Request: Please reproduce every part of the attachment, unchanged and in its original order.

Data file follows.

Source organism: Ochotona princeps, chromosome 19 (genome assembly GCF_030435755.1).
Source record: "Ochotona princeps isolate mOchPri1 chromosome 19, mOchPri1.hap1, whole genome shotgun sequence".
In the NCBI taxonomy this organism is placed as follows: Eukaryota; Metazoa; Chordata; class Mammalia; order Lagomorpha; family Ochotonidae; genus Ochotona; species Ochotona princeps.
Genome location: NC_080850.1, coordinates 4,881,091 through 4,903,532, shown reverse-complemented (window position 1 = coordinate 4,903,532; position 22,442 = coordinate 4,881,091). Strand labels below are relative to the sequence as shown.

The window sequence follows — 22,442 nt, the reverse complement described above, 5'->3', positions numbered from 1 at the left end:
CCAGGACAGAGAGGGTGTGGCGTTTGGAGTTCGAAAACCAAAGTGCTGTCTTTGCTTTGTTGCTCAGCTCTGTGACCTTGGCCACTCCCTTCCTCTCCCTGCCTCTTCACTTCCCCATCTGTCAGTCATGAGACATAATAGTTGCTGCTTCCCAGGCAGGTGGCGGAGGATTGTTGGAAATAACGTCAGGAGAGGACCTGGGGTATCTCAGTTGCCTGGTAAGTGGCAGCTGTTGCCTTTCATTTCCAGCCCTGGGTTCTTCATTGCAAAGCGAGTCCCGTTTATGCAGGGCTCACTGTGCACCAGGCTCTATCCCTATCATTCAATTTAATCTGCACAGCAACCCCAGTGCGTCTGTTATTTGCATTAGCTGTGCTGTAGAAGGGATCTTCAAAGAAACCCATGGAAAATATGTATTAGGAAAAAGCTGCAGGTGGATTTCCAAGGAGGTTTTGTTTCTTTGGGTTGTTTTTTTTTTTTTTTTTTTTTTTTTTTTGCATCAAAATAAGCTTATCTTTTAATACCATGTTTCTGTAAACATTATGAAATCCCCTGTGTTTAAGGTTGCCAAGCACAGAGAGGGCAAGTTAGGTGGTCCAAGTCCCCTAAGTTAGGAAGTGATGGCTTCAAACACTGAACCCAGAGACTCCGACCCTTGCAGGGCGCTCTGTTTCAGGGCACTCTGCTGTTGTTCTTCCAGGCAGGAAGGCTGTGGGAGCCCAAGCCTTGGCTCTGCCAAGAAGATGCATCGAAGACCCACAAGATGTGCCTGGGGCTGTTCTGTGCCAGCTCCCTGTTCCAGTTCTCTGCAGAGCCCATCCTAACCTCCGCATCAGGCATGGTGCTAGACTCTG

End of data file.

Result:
Source organism: Ochotona princeps, chromosome 19 (genome assembly GCF_030435755.1).
Source record: "Ochotona princeps isolate mOchPri1 chromosome 19, mOchPri1.hap1, whole genome shotgun sequence".
In the NCBI taxonomy this organism is placed as follows: Eukaryota; Metazoa; Chordata; class Mammalia; order Lagomorpha; family Ochotonidae; genus Ochotona; species Ochotona princeps.
Genome location: NC_080850.1, coordinates 4,881,091 through 4,903,532, shown reverse-complemented (window position 1 = coordinate 4,903,532; position 22,442 = coordinate 4,881,091). Strand labels below are relative to the sequence as shown.

The window sequence follows — 22,442 nt, the reverse complement described above, 5'->3', positions numbered from 1 at the left end:
CCAGGACAGAGAGGGTGTGGCGTTTGGAGTTCGAAAACCAAAGTGCTGTCTTTGCTTTGTTGCTCAGCTCTGTGACCTTGGCCACTCCCTTCCTCTCCCTGCCTCTTCACTTCCCCATCTGTCAGTCATGAGACATAATAGTTGCTGCTTCCCAGGCAGGTGGCGGAGGATTGTTGGAAATAACGTCAGGAGAGGACCTGGGGTATCTCAGTTGCCTGGTAAGTGGCAGCTGTTGCCTTTCATTTCCAGCCCTGGGTTCTTCATTGCAAAGCGAGTCCCGTTTATGCAGGGCTCACTGTGCACCAGGCTCTATCCCTATCATTCAATTTAATCTGCACAGCAACCCCAGTGCGTCTGTTATTTGCATTAGCTGTGCTGTAGAAGGGATCTTCAAAGAAACCCATGGAAAATATGTATTAGGAAAAAGCTGCAGGTGGATTTCCAAGGAGGTTTTGTTTCTTTGGGTTGTTTTTTTTTTTTTTTTTTTTTTTTTTTTGCATCAAAATAAGCTTATCTTTTAATACCATGTTTCTGTAAACATTATGAAATCCCCTGTGTTTAAGGTTGCCAAGCACAGAGAGGGCAAGTTAGGTGGTCCAAGTCCCCTAAGTTAGGAAGTGATGGCTTCAAACACTGAACCCAGAGACTCCGACCCTTGCAGGGCGCTCTGTTTCAGGGCACTCTGCTGTTGTTCTTCCAGGCAGGAAGGCTGTGGGAGCCCAAGCCTTGGCTCTGCCAAGAAGATGCATCGAAGACCCACAAGATGTGCCTGGGGCTGTTCTGTGCCAGCTCCCTGTTCCAGTTCTCTGCAGAGCCCATCCTAACCTCCGCATCAGGCATGGTGCTAGACTCTG